The European Network Information Security Agency (ENISA) has discovered 51 flaws in 13 new World Wide Web Consortium standards.
The security agency said that many of these flaws were capable of allowing hackers to steal information from websites.
The agency said that the findings were grave in nature and had to be worked upon swiftly as more and more services like banking, social networking, card payments, navigation and shopping were offered on a web browser.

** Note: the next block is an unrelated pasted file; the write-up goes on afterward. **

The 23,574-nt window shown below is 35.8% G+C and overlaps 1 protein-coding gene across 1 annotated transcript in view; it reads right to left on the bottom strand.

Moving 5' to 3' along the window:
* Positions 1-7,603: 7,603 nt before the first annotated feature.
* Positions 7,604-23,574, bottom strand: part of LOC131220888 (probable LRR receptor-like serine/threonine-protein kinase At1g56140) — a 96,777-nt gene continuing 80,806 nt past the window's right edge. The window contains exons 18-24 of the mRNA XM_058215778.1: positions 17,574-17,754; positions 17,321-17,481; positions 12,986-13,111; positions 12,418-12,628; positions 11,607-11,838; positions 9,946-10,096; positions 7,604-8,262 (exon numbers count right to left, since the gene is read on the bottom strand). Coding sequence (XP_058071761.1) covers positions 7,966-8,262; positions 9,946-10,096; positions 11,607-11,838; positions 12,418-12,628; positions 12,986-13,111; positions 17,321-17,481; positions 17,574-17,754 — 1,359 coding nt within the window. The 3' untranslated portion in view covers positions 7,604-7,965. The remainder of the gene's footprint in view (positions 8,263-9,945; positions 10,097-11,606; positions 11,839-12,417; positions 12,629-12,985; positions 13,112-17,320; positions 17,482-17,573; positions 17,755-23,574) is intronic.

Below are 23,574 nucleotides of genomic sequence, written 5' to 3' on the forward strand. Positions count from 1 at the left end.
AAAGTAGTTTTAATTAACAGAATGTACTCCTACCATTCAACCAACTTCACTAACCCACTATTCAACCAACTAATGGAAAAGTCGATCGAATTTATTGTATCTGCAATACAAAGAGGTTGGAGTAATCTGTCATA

Even critical infrastructures like power supply and nuclear reactors were managed on the web. According to the report, HTML 5 one of the fasted growing web standards was also affected by vulnerabilities. The standard is currently supported by companies like Apple and Google.
“Many of these specifications are reaching a point-of-no-return. For once, we have the opportunity to think deeply about security – before the standard is set in stone, rather than trying to patch it up afterwards. This is a unique opportunity to build in security-by-design,” says Giles Hogben, co-editor of the report.
The 50 flaws reported by ENISA, apart from allowing hackers to access sensitive information, can present them with new ways to implement form submissions and dodge access control mechanisms.
The full report can be downloaded here.